Gambling is an activity in which a person risks money or other possessions on the outcome of an event where there is an element of chance. This includes casino games, fruit machines, slot machines, scratch cards, horse and dog races, football accumulators, lotteries and betting on sporting events. It also includes business transactions that involve a degree of skill such as poker or bridge, although these are not considered gambling under most state laws.
Biologically, gambling stimulates the reward center in your brain, similar to how eating a meal or spending time with a friend makes you feel good. However, problem gambling often goes beyond entertainment and becomes a way to gain a profit or escape from boredom or stress. This cycle can lead to an uncontrollable urge to gamble and is difficult to break.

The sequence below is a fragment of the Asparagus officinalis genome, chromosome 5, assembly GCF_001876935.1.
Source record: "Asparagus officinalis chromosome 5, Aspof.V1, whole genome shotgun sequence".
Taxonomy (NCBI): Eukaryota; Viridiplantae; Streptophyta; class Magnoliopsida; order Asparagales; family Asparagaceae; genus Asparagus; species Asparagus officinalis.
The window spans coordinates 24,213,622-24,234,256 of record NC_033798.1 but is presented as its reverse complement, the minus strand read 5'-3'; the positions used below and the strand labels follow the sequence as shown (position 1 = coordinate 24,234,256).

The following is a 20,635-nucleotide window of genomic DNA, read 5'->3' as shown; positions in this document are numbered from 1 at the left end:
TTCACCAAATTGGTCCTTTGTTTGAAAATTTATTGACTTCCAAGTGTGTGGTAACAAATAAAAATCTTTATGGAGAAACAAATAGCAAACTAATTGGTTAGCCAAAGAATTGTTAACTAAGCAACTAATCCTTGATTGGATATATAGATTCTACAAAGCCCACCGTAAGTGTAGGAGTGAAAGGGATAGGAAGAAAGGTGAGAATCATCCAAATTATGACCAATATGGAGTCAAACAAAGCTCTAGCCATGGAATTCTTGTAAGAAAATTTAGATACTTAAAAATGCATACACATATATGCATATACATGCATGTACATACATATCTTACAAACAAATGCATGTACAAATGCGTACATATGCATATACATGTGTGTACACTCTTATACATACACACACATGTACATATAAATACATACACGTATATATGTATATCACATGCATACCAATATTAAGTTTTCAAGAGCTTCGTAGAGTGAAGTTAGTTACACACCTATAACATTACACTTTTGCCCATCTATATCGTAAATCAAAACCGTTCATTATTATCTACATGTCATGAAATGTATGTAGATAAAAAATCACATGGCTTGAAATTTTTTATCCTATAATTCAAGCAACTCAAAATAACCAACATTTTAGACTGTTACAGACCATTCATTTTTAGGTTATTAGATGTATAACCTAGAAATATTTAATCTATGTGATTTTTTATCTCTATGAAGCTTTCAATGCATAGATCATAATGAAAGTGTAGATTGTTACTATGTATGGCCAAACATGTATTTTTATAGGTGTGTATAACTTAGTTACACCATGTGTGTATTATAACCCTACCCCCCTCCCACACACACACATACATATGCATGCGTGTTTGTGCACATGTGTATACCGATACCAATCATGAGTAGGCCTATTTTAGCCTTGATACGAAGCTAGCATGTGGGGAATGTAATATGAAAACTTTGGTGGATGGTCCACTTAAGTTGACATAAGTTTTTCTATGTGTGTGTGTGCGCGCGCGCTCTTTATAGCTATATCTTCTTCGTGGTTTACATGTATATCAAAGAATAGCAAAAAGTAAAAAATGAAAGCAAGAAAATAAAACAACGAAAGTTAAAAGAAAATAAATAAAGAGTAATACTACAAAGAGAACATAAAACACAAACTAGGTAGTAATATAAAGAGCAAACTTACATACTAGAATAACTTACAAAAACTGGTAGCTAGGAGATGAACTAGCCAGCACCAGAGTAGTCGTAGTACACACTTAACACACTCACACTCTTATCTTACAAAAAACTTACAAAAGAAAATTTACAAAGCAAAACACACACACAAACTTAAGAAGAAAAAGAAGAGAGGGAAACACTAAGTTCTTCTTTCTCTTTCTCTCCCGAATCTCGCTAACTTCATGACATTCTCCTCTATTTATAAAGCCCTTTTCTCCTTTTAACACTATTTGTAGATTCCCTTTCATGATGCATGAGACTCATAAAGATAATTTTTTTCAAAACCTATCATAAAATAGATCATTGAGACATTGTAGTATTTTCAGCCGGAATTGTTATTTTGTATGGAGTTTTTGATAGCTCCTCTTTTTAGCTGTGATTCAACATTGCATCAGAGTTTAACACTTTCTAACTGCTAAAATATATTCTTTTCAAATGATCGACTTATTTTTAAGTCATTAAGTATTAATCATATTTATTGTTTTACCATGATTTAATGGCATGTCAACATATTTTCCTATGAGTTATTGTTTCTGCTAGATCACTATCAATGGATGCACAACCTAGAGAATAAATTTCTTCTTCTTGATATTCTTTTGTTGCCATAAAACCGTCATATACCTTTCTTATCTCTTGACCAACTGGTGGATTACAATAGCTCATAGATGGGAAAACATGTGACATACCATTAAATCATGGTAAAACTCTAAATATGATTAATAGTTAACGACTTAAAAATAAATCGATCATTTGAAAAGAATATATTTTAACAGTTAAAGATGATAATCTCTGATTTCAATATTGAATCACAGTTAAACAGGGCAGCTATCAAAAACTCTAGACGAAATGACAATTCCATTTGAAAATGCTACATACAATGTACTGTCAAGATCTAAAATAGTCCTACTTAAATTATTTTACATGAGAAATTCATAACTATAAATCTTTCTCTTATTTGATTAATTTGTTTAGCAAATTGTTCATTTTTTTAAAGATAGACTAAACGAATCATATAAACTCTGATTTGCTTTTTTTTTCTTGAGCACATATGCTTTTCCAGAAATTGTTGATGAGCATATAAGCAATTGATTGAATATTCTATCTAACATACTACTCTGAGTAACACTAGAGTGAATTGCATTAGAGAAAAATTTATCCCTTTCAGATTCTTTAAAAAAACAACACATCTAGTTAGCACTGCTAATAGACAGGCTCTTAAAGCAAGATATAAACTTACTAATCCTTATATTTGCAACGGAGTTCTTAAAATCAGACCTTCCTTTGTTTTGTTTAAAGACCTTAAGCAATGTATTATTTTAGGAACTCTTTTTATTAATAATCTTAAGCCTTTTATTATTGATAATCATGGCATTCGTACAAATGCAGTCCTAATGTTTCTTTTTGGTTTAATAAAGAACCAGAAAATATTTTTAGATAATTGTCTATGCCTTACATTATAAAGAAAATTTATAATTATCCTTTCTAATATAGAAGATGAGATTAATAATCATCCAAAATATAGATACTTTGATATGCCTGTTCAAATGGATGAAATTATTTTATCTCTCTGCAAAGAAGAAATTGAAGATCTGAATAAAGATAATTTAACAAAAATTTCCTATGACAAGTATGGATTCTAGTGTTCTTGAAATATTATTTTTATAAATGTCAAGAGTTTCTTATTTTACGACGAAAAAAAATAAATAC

There are no FDA-approved medications to treat gambling disorder, but psychotherapy can help you identify and change unhealthy emotions, thoughts and behaviors. The most common type of psychotherapy for gambling disorder is cognitive behavioral therapy (CBT), which helps you understand how your thoughts and feelings influence your behavior. Another option is motivational interviewing, which empowers you to address any uncertainty or doubt you have about healthy change. Other types of psychotherapy for gambling disorder include family therapy, group therapy and a 12-step recovery program based on Alcoholics Anonymous called Gamblers Anonymous. Strengthening your support network, focusing on other activities and addressing any coexisting mental health conditions can also be helpful.